Home Blog Equal but Different: Carpooling vs. Vanpooling

Equal but Different: Carpooling vs. Vanpooling

written by Kayla Torgersen Jun 11th 2018


How similar are carpooling and vanpooling? Many commuters think carpooling and vanpooling are one and the same form of transportation. Although the modes are similar, there are distinct differences between the two―differences that impact how your wallet is affected and how often, if at all, you drive the vehicle.

To set the record straight, MassRIDES rounded up the biggest differences between the two modes.


How many people participating in the ‘pool is one of the biggest factors that determine whether a carpool or vanpool is needed. If your interested party contains five to fifteen people, a vanpool will be needed to be able to include everyone, but if you and a friend or two are interested in sharing the commute, only a carpool is necessary.


What kind of vehicle you use distinctly separates the two modes. Vanpoolers usually lease a van from a third-party vendor while carpoolers opt to use their own personal vehicle(s) for the ride.


Expenses differ slightly between the modes. Vanpooling is a somewhat more formal arrangement where passengers share the cost of the monthly van rental, gas, and insurance. The cost is spread across numerous riders which significantly reduces the overall price per rider. Additionally, some employers may help to cover the costs of the van rental. Vanpool expenses qualify for a pre-tax payroll deduction. Federal employees may also qualify for a direct subsidy.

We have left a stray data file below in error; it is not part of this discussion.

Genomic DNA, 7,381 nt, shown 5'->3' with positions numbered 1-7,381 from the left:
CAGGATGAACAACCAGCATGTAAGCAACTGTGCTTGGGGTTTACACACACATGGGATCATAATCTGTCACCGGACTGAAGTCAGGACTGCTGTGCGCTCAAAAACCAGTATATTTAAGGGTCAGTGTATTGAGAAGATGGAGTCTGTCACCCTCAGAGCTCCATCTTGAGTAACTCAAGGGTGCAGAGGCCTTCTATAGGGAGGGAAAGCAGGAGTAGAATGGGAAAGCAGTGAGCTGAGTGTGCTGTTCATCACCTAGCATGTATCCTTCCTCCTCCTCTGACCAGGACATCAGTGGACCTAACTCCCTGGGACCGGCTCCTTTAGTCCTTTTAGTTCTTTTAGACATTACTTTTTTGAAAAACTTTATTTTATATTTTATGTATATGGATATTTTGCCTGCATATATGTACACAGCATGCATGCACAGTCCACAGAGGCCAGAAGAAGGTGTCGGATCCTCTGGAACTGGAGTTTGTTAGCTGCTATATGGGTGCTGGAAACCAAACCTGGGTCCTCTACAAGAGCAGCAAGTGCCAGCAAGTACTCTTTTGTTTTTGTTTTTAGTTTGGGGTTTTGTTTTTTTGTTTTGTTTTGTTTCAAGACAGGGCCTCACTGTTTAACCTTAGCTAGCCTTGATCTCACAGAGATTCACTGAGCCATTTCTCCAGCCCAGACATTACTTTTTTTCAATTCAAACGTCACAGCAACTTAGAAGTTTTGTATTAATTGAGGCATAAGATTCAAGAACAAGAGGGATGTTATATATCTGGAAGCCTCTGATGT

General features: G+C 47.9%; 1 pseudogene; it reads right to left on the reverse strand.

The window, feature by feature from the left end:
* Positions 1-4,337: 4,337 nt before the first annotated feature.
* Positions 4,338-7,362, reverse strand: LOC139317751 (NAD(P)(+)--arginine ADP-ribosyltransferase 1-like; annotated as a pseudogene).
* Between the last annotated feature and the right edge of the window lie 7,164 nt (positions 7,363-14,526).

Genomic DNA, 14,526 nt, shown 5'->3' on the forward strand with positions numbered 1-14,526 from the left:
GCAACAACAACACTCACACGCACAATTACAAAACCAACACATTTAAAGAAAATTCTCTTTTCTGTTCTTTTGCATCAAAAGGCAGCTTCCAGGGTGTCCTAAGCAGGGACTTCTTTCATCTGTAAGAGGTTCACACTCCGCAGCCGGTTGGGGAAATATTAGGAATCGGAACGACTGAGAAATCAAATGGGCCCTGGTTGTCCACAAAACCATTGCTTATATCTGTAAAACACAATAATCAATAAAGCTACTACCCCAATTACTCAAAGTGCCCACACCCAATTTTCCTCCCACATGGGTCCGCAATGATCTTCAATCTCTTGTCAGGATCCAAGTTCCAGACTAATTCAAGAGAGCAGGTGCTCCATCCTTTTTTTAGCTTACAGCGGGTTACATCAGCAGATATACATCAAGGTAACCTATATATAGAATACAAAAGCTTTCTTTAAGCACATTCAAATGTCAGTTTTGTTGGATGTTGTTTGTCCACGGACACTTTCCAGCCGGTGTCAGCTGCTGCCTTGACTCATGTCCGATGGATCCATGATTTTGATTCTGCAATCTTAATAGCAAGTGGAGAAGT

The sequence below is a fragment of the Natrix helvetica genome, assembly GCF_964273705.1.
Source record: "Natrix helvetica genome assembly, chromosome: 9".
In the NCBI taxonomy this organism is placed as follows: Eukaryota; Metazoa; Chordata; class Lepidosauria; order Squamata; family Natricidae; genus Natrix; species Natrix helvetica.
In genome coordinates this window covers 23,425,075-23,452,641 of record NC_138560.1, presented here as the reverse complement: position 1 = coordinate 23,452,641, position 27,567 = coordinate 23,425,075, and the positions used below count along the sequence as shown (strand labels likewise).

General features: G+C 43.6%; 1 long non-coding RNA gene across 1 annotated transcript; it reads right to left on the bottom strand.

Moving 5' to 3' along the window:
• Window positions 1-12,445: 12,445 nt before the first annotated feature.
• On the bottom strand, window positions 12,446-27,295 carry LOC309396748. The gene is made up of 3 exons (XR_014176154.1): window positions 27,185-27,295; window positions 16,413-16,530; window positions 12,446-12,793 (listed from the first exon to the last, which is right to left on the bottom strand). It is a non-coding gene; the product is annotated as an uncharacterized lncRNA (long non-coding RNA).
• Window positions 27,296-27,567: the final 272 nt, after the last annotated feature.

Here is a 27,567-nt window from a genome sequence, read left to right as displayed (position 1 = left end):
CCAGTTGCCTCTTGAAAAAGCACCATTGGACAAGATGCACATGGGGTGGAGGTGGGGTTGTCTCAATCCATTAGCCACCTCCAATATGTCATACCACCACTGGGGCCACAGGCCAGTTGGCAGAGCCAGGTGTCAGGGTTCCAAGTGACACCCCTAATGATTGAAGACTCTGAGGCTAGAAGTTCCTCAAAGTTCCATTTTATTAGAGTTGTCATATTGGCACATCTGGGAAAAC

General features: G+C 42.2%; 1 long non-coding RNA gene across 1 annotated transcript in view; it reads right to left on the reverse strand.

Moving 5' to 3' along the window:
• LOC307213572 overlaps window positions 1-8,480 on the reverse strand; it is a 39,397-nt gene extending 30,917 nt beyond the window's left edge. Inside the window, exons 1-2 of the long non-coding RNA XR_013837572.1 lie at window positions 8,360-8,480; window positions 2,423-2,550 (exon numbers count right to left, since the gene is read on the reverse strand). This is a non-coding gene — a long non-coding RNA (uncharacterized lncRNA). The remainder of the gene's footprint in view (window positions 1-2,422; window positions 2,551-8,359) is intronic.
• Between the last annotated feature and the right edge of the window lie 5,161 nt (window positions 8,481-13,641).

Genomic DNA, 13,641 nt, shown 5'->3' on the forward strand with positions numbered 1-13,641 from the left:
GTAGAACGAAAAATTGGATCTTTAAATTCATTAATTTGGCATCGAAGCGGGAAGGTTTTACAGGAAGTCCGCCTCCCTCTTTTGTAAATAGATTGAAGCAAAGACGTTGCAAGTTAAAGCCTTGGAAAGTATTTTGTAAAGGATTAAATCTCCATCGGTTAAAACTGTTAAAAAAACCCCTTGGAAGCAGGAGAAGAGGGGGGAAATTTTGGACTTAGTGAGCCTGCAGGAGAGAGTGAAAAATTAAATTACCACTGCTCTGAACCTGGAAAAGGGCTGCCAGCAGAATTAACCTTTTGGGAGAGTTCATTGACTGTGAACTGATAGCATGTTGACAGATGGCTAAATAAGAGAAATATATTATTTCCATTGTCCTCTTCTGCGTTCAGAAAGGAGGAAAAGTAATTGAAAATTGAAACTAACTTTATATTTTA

While carpoolers do not usually pay for a monthly car rental, many riders opt to split the cost of gas, parking, and any other agreed upon costs.

Driving Responsibilities

Since each vanpool and carpool forms their own guidelines, the driving responsibilities of the vehicle varies amid each individual ‘pool rather than between the modes. Usually, a passenger volunteers to drive the van in exchange for a free or reduced cost commute. Since carpools use privately owned vehicles, a rotation of drivers usually occurs less frequently. However, each carpool may set up its own driving requirements based on the comfortability of the owner of the vehicle. In many cases, carpoolers agree to meet in a common location and alternate drivers. Park and Ride lots are assigned places that commuters can meet for carpools or vanpools.

So although carpools and vanpools do share a lot of similarities, there are stark differences that separate the two. Which is the better fit for your needs?

To find carpool or vanpool partners, visit BayStateCommute.com

If you have more questions, please contact us.

You may also like